In other words, regularly eating breakfast significantly improves your cardiovascular health.

Llandudno on a Day Trip

I recently paid a visit to the town of Llandudno. Situated on the coast of North Wales, the town boasts an immaculate seafront, a well-maintained stony and sandy beach, a vibrant pier, an impressive headland (the Great Orme) with awe-inspiring views of the sea and the Snowdon mountain range, cable cars, a vibrant pier and a quaint holiday feel that envelopes you in the sense that you are in exotic territory, yet entirely at home.

 

The promenade, for the most part, is separated from the sea by a stony beach that is less than forty metres wide. This lends the beach to the enjoyable challenge of throwing pebbles on the sea to bounce them or see how far they can go.

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As would be expected in any modern city with such a clean beach, the seafront has a lot of hotels, all of which looked well-presented. I did not stay in any of them and therefore cannot give an opinion as to the standards of accommodation, service or food quality.

At the top end of the esplanade, just before the pier, is a sandy beach that appeared to be popular with holiday makers on the sunny day on which I had visited.

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While stone-throwing and lying on the beach are free, there are a number of other non-free activities on offer. Among these are boat rides as can be seen below:

 

There is an option of a fast boat or a more sedate ride on a bigger vessel.

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The pier itself juts into the sea about a mile and has the obligatory food kiosks, arcades and amusements rides that you might expect. It also presents commanding views of the seafront and the activities by the beach, as the following 360-degree video attempts to show.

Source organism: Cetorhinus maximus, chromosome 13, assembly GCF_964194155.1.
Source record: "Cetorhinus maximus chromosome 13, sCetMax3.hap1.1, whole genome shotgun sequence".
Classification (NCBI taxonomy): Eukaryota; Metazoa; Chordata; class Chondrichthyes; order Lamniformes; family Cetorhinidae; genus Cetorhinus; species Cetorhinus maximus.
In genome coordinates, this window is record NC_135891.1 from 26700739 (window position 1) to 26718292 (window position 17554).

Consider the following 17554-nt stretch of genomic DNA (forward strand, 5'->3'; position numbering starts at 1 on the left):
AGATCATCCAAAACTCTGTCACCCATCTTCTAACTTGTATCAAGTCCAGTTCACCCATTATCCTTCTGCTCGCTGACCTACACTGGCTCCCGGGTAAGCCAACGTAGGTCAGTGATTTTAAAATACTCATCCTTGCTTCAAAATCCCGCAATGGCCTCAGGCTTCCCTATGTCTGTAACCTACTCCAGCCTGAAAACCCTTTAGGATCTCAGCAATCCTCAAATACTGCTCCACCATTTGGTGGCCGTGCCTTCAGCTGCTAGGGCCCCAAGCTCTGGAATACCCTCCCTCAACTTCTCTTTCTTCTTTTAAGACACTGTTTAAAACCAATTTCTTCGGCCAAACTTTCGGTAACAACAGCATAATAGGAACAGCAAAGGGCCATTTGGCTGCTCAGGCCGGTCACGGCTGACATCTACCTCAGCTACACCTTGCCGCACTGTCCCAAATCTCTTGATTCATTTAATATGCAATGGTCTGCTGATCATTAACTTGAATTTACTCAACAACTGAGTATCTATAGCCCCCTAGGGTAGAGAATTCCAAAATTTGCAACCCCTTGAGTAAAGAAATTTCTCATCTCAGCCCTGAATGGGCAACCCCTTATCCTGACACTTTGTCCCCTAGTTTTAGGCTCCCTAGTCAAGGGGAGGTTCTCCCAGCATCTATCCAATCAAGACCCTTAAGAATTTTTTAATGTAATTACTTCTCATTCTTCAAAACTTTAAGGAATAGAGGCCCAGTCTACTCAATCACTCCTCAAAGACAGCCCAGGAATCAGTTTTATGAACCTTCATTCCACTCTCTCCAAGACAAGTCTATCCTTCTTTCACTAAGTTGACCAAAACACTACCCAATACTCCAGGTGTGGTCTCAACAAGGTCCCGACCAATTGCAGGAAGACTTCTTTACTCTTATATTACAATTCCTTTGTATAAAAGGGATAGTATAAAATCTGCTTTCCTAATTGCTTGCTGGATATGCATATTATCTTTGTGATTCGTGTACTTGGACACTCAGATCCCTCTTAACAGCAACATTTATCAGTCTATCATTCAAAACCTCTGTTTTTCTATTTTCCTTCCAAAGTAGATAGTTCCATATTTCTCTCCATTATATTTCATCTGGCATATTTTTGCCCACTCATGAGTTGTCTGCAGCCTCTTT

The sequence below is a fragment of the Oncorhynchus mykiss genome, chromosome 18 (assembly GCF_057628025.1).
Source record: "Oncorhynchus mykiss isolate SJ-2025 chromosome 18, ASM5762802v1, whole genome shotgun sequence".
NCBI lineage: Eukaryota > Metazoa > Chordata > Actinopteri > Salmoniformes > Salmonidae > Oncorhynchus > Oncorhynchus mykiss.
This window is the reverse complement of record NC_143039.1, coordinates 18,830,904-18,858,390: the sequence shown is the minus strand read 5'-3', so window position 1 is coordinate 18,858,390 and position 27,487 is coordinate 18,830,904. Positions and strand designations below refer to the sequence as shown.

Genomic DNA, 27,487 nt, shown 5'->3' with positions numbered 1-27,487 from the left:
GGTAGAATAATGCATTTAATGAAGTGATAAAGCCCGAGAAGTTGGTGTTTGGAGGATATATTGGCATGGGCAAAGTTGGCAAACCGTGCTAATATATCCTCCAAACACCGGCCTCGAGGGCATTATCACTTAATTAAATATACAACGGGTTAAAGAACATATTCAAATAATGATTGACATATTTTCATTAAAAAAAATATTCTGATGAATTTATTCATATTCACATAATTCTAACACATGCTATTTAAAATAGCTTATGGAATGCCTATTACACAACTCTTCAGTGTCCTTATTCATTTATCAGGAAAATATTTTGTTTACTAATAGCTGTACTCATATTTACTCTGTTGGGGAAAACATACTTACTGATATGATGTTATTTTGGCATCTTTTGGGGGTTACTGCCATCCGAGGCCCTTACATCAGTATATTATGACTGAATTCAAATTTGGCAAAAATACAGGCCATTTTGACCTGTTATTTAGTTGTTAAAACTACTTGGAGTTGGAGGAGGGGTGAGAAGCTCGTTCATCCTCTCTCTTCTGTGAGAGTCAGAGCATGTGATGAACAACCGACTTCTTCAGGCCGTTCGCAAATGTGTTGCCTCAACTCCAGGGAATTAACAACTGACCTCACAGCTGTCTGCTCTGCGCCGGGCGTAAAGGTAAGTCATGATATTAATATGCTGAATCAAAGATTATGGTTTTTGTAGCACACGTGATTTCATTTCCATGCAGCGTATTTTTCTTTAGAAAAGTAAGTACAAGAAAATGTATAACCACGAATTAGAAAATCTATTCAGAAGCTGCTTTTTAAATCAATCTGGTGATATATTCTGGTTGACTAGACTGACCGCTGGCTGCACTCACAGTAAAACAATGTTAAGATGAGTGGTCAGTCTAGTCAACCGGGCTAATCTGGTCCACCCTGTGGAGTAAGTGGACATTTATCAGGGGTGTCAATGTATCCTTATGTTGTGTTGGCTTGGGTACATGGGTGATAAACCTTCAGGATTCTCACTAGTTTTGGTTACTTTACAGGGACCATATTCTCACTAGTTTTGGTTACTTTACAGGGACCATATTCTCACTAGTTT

For those concerned about parking, there are parking charges along the seafront, but further into the town there is free parking for up to 90minutes if you are prepared to walk for about five to ten minutes to the seafront; not that you should mind because the town itself has a cosy, local village look.

Once you leave the town and the beach you can choose to drive round the headland known locally as the Great Orme, which is about a file mile drive. Should you choose to take a detour, and I would encourage you to, you can go up to the summit and catch magnificent views of the surroundings for miles around. The following time lapse gives an indication of some of the challenges of the drive, including the narrow roads and the need to give way to oncoming traffic on the way to the summit.

The rewards of perseverance are the following splendid views on a fine day.

The Orme itself is littered with old mines and packs a surprise or two, including cable cars and an occasional fresh water spring, such as this one.

In summary, Llandudno is a great place to visit for a day or even a few days, as are undoubtedly other parts of North Wales. There are other activities I did not engage in or photograph, such as walking up the mountain, going on the cable cars, riding on the train at the summit or going on the ski slopes. These will have to be reserved for another day.